When I go and see a band live, I just want to be entertained. I’m really open-minded about most genres of music. Magazine-wise, I tend to feature bands that are making a name for themselves and actively working hard on the music scene; people who are creating a “buzz”, if you like. Then again, that’s just, like, my opinion, man. I only know what I know. But I go to a lot of gigs and I go to a lot of festivals so I feel like I’ve vaguely got my finger on the pulse, whatever the pulse is.
When looking for bands for Hair of the Dog Sundays, I just look for bands who have a good attitude and play good tunes; simple as that. It’s a completely non-judgmental environment and I want it to be an open stage for people to showcase their music, as well as network with other local musicians. Folk on the music scene need to be pals, otherwise we’re screwed. If anybody wants to get in touch about gigs, just fire me an email.
It’s probably worth noting that I don’t review albums or gigs or anything like that. All I want to do is spread the impartial, musical love… man.
4. Any advice for new bands/artists starting out?
Play as many gigs as humanly possible. Play tunes with as many other musicians as humanly possible. Hair of the Dog Sundays is great for this; as are the sessions/open mics across Edinburgh – The Ale House, Boda, Nobles, Elbow, Captains Bar, The Royal Oak, Brass Monkey… all of these places host sessions and open mics on various nights of the week. Regular events such as Acoustic Edinburgh and Edinburgh Unlimited are also brilliant. All of these places feature top notch musicians and the more, the merrier and the more likely you are to get gigs in the future. Also, stay open-minded, don’t be a dick and work hard. Nobody ever got anywhere without a bit of blood, sweat and tears. Except Paris Hilton.
5. Artists to watch in 2012 and why you think they’ll do well?
I usually hate questions like this but for the sake of answering it, I’d say Stanley Odd is a band to watch and learn from. They engage with their fans really well, their live shows are totally mind-blowing and full of energy, and their music just keeps on getting better and better. They’ve got a brilliant attitude, they’re good at what they do and to top it all off, they’re sound as a pound. They’re mainstream enough that the music industry is giving them credit where credit’s due, but still remain a humble, grounded and hard-working band. Stanley Odd are the perfect “business model” band.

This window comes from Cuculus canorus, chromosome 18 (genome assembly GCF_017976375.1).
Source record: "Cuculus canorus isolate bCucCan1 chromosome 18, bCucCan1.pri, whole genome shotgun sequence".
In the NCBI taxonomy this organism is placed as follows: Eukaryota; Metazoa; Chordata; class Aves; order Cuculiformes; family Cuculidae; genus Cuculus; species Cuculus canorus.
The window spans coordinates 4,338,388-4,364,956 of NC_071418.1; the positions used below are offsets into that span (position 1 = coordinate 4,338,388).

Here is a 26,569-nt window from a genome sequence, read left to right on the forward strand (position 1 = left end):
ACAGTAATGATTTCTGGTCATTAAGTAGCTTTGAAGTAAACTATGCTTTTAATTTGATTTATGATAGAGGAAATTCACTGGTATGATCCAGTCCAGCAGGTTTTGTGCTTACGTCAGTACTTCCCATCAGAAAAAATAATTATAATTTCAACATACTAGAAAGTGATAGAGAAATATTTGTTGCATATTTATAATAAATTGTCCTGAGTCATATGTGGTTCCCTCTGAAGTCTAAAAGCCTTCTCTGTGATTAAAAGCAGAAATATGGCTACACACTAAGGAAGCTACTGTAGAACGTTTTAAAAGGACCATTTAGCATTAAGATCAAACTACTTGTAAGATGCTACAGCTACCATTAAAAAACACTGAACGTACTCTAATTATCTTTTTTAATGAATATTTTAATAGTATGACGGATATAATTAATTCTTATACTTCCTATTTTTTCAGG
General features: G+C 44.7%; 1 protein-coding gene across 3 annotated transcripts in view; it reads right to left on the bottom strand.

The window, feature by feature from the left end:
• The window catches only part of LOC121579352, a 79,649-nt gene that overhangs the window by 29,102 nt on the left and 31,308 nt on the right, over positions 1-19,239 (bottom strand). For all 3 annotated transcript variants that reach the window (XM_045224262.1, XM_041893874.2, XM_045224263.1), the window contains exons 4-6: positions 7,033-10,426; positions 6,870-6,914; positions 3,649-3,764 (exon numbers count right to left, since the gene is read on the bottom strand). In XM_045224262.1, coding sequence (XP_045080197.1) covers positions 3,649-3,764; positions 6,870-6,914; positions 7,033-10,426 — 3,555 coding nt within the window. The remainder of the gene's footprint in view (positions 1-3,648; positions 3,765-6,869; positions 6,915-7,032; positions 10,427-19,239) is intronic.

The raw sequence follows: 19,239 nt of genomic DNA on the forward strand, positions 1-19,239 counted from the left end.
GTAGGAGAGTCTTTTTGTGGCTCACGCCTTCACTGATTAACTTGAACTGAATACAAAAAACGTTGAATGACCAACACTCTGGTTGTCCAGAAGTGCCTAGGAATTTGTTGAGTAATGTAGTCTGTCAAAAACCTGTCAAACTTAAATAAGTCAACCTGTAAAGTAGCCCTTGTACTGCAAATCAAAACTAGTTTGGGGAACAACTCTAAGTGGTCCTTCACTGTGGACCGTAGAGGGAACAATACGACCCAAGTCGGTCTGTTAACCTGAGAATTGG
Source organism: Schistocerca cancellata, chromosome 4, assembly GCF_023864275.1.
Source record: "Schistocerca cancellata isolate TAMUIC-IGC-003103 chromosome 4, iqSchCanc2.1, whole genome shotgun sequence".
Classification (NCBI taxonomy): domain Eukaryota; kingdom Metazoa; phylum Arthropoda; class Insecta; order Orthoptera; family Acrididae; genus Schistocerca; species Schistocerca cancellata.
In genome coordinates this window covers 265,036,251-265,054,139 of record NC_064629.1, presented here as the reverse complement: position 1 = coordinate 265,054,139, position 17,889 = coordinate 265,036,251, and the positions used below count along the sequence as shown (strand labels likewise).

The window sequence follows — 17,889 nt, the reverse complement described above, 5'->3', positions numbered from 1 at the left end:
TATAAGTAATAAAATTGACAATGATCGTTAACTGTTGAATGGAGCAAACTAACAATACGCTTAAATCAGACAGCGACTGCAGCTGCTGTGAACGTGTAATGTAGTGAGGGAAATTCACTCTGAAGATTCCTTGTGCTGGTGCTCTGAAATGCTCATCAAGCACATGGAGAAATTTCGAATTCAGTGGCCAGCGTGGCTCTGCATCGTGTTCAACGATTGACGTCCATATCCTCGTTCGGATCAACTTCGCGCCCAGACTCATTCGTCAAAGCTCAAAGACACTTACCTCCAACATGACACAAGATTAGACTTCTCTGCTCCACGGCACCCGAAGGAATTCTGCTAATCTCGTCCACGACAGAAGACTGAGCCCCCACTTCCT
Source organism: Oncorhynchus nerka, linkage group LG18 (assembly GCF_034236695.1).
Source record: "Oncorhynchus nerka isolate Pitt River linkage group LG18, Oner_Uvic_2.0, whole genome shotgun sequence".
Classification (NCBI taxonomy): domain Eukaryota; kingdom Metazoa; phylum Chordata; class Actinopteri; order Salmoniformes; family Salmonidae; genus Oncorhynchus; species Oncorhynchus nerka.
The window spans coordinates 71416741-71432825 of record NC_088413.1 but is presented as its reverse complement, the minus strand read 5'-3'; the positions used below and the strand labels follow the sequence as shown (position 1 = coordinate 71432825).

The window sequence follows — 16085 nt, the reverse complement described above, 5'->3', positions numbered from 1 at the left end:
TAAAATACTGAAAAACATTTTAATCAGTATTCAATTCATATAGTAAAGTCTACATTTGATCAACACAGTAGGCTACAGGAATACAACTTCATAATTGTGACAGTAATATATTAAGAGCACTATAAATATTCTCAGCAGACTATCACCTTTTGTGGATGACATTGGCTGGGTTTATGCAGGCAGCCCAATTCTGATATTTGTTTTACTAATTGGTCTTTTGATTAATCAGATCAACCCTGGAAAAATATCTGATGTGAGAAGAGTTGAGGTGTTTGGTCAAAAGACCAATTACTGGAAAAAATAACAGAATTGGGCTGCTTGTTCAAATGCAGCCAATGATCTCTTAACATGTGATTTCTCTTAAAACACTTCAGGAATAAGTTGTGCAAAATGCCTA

On the other hand, if you’re asking me straight up who my favourite band is, I’d say Super Adventure Club. They’re off the richter.
6. How important do you think it is for a shop like Red Dog Music to be active in the local music community?
It’s really important for a number of reasons. It’s vital that a music shop creates relationships with their local music scene, as that’s who our loyal customers are. Red Dog Music’s tagline is “The Friendly Music Store”. The reason for this is that people’s general experience of music shops is that they’re a little bit terrifying if you’re not a musician, or even a beginner musician.
A lot of people can find music shops a bit judgemental and intimidating if you’re not used to being in one. We try our hardest to make Red Dog Music as accessible as possible and make sure we’re being as friendly, helpful and involved as we can be. We’re nothing without our local music scene, so it’s important that we’re slap bang in the middle of it. The music scene is what makes the shop go round.
You can find digital copies of The Dog here.
Latest posts by Roberta Pia (see all)
- Why music should be central to the curriculum - March 9, 2015
- Yamaha APX1200 Electro-Acoustic Guitar review - September 10, 2012
- Let's Submerge: Q&A with Roberta Pia of Red Dog Music - May 9, 2012